By Sherry Posnick-Goodwin
Mark Lewis, president of the Los Angeles County Education Association, stands outside Nidorf Juvenille Hall in Los Angeles County.
Ashley is 17, has a gang tattoo on her neck, and has been in trouble with the law. She is spending a few months in a juvenile detention facility called Camp Scudder in northern Los Angeles County. The rural scenery is pretty, but she is hardly a happy camper. She hates just about everything about being in this facility surrounded by 12-foot fences and razor wire. Everything but the teachers, that is.
“I love the teachers here,” says Ashley with a smile. “If Miss Hayward wasn’t here, I wouldn’t be working on my GED. Miss Hayward keeps me focused.”
“The teachers are wonderful,” says Shana, another incarcerated student. “They are here to teach you. Mr. Gitlin is wonderful. He is always telling me how he wants me to learn and how he wants me to make it.”
They may be getting rave reviews from students, but teachers are threatened at Camp Scudder, a detention facility for girls on medication, and the adjacent Camp Scott, which also houses female juvenile offenders. Los Angeles County supervisors are considering converting both Santa Clarita facilities to charter schools, as well as Camp Glenn Rockey in San Dimas for boys, which could mean that teachers at all three sites may lose their jobs.
The idea for charter conversion was one of 35 items in Probation’s Comprehensive Education Reform Report for improving education in the county’s probation camps. Under the agreement, educational responsibilities would be switched from the Los Angeles County Office of Education to the Los Angeles Department of Probation, which presently handles only law enforcement and supervision duties at the facilities — and has no experience in the field of education.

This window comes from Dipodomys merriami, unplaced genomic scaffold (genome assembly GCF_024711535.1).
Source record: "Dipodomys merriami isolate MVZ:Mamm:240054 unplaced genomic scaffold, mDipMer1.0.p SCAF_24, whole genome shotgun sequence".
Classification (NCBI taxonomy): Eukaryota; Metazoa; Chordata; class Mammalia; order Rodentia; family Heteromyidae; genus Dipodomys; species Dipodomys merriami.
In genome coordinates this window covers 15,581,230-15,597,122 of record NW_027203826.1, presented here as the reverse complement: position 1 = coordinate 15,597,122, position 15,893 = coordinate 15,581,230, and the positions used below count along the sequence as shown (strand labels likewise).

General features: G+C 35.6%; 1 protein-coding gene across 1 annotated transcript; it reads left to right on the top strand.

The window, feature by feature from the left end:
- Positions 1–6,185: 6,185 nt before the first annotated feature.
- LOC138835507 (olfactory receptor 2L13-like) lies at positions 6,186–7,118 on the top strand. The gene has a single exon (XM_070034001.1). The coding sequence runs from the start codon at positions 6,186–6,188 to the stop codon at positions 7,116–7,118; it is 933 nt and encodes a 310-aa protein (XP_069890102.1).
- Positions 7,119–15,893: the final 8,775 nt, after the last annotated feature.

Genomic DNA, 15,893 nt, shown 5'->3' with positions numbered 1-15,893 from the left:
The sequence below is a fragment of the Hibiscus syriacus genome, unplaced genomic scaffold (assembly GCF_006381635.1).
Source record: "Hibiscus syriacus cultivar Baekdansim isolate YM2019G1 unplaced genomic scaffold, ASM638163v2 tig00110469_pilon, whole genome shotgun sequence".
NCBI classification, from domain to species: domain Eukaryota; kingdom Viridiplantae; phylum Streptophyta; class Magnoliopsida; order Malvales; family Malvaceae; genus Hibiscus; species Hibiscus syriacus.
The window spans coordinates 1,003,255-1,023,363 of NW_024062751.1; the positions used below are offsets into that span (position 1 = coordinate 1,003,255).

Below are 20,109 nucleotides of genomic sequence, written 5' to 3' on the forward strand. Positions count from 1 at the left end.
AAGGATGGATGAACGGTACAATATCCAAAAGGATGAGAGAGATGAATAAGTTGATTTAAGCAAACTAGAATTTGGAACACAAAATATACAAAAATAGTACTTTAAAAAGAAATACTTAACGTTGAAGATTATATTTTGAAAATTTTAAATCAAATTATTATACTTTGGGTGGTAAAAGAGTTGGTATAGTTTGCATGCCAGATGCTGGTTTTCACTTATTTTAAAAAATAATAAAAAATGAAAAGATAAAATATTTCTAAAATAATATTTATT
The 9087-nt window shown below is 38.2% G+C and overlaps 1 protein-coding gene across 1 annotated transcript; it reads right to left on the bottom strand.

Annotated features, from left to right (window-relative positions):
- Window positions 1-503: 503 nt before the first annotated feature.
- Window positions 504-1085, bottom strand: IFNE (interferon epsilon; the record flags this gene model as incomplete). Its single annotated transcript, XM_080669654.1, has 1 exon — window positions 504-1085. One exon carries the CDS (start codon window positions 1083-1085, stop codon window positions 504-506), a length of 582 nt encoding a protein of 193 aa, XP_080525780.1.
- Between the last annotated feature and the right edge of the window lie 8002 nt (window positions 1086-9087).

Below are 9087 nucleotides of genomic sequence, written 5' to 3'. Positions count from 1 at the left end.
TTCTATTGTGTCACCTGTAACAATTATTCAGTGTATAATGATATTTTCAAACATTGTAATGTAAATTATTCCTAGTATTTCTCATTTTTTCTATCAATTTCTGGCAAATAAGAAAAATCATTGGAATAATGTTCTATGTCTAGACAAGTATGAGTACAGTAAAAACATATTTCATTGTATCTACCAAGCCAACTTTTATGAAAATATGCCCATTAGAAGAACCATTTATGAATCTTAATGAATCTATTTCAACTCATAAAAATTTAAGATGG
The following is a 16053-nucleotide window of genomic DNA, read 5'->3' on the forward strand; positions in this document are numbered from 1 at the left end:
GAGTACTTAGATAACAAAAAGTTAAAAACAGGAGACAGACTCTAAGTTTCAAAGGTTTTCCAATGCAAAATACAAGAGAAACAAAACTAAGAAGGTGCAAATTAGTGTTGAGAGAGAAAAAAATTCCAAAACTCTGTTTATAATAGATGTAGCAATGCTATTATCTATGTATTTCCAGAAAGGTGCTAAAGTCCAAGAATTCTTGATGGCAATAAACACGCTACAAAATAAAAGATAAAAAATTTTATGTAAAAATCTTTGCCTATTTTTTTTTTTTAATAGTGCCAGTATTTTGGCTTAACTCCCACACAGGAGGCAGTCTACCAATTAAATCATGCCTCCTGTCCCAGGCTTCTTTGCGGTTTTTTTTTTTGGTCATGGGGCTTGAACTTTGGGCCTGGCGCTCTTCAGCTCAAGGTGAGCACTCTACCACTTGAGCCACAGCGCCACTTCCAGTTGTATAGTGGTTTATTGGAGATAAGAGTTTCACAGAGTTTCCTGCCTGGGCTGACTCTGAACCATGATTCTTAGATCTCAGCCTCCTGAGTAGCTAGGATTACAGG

Members of the Los Angeles County Education Association (LACEA) are on board with 34 items in the plan, but not with converting camps into charter schools. They assert that it’s just an excuse for the county to hire cheaper, less experienced, non-union staff. If such a move happens in these three so-called pilot projects, it could pave the way for similar conversions throughout the 19 juvenile “court schools” staffed by LACEA members.
Initially, the move would impact 20 teachers. However, if all court schools were converted to charters, hundreds of LACEA members could potentially lose their jobs. The plan calls for teacher salary cuts, which many believe will force current teachers out and allow the school to hire new teachers at cheaper rates.
“This is politically motivated,” asserts LACEA President Mark Lewis. “This is about internal county politics and about power and control. The Probation Department sees money for our programs and says, ‘We’d like to control it.’ But others don’t see what it will mean in terms of education for these students.”